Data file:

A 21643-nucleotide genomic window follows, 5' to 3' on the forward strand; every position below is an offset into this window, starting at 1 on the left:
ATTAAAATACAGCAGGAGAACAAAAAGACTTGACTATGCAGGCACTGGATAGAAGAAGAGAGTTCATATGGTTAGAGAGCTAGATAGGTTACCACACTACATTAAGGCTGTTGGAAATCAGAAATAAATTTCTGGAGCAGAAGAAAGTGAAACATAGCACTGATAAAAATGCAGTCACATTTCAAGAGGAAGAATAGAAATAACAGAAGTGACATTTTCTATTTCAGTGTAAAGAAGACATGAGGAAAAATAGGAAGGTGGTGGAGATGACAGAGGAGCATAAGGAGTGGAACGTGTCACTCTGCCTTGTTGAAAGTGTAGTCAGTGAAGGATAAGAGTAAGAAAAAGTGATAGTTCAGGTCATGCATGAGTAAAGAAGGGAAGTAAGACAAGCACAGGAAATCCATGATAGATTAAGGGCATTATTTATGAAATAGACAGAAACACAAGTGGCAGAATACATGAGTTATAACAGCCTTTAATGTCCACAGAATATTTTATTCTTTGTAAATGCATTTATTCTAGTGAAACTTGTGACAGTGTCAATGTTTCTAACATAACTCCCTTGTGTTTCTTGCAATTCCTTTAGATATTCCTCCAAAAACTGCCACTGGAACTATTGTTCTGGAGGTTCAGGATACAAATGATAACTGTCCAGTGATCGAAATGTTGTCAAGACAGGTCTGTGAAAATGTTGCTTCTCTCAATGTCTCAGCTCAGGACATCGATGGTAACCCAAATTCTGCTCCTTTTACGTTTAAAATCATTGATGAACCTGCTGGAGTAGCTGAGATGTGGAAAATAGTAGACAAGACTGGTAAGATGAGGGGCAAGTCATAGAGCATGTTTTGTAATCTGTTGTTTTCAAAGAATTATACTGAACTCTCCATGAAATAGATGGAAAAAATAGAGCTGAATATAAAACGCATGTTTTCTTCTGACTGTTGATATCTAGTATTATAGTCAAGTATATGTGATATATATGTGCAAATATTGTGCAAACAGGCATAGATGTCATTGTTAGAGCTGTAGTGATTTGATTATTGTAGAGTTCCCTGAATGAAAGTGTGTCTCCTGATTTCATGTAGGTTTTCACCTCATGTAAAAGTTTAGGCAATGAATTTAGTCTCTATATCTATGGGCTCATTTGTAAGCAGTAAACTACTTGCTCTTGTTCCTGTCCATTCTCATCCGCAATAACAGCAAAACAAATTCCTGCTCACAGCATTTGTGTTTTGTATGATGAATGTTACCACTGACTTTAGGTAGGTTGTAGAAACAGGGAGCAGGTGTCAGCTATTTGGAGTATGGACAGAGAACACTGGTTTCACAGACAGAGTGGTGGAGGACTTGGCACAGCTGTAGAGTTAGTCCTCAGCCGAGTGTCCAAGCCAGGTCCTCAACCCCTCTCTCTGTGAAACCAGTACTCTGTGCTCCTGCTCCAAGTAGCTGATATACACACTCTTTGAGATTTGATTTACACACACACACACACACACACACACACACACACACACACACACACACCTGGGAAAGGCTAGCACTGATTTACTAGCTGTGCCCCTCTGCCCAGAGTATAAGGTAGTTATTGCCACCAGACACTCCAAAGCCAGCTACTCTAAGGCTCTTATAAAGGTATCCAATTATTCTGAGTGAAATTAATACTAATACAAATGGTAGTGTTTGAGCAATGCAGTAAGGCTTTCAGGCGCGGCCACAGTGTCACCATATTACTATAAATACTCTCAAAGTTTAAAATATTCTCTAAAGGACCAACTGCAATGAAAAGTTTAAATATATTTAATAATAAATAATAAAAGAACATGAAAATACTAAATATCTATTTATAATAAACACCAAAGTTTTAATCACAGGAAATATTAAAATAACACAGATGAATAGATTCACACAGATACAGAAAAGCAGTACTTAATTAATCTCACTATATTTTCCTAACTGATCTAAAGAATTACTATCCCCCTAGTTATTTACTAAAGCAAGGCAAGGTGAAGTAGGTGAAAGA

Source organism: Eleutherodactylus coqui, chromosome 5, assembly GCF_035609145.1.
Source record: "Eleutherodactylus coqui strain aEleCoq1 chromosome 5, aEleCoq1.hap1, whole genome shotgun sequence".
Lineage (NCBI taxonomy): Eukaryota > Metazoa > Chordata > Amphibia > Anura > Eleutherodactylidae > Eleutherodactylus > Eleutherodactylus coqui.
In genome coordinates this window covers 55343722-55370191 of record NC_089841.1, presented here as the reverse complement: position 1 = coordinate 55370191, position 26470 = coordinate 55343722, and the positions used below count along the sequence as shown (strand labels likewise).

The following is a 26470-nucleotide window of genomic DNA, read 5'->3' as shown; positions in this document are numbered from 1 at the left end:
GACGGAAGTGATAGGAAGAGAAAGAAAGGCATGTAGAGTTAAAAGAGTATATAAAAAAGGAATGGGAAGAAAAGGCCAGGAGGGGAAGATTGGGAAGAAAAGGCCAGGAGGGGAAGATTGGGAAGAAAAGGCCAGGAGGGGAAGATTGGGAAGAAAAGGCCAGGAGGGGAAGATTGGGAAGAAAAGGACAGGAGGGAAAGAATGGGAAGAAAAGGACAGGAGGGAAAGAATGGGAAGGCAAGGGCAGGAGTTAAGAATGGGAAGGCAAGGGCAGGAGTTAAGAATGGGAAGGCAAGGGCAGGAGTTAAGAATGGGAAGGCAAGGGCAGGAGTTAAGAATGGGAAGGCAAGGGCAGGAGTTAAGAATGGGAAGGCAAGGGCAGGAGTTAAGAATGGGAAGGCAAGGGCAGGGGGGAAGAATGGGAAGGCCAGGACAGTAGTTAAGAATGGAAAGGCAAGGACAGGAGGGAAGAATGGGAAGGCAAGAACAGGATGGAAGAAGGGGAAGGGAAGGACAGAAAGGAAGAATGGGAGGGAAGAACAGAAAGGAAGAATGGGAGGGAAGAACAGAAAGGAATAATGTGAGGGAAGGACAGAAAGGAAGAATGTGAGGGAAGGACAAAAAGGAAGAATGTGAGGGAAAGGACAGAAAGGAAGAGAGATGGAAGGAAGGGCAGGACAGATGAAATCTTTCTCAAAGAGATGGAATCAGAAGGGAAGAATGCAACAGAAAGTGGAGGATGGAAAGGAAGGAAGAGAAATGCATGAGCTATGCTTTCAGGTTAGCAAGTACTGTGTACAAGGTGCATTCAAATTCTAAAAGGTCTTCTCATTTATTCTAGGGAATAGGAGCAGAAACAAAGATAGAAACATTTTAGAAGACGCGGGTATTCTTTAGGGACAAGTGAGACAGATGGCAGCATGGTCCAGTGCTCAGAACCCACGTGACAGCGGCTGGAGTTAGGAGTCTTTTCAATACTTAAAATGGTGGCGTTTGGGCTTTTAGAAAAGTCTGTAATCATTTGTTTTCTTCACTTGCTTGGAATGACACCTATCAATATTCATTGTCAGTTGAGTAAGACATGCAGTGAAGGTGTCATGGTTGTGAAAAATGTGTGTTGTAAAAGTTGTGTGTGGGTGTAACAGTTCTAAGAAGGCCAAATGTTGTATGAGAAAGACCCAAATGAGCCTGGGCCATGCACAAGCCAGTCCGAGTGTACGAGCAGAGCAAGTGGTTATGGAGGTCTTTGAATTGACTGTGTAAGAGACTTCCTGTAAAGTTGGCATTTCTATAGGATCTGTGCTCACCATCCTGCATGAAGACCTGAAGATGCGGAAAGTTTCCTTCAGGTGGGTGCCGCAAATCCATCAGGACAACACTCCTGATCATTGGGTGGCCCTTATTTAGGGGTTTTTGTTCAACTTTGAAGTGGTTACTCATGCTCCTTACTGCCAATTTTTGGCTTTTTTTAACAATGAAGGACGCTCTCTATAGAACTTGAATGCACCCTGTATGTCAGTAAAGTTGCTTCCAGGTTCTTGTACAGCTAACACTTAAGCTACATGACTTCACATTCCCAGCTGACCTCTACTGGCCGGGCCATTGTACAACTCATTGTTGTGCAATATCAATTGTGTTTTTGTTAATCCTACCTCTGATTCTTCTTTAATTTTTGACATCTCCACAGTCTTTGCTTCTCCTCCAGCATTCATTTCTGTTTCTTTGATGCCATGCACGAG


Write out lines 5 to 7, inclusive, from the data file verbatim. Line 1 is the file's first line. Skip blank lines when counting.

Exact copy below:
Lineage (NCBI taxonomy): Eukaryota > Metazoa > Chordata > Amphibia > Anura > Eleutherodactylidae > Eleutherodactylus > Eleutherodactylus coqui.
In genome coordinates this window covers 55343722-55370191 of record NC_089841.1, presented here as the reverse complement: position 1 = coordinate 55370191, position 26470 = coordinate 55343722, and the positions used below count along the sequence as shown (strand labels likewise).

The following is a 26470-nucleotide window of genomic DNA, read 5'->3' as shown; positions in this document are numbered from 1 at the left end: